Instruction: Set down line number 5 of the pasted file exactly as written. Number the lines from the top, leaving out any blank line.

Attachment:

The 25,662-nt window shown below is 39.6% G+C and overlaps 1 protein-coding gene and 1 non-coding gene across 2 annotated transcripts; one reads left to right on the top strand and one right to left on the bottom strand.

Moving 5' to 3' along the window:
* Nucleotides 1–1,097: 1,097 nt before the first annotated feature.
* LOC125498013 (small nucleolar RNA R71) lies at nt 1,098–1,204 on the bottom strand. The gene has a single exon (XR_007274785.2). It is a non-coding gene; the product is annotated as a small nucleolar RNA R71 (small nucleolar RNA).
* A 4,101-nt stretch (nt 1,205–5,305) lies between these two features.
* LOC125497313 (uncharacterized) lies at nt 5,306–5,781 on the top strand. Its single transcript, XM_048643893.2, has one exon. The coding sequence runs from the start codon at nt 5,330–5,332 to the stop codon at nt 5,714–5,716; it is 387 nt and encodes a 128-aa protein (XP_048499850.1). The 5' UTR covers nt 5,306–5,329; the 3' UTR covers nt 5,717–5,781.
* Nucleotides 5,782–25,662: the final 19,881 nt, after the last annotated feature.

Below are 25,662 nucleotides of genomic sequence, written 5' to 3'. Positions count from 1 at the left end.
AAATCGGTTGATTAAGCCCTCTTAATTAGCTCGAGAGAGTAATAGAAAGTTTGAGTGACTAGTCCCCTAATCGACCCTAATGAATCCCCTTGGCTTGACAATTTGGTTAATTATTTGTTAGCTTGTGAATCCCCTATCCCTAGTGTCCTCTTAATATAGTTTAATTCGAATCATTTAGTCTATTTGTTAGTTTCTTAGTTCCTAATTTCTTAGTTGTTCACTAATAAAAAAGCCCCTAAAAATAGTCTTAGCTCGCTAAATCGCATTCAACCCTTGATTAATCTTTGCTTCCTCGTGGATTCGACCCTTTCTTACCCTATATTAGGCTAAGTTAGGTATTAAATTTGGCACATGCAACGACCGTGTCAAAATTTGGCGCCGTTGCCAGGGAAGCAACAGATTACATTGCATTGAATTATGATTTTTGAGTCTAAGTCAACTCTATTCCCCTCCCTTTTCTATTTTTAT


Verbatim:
* A 4,101-nt stretch (nt 1,205–5,305) lies between these two features.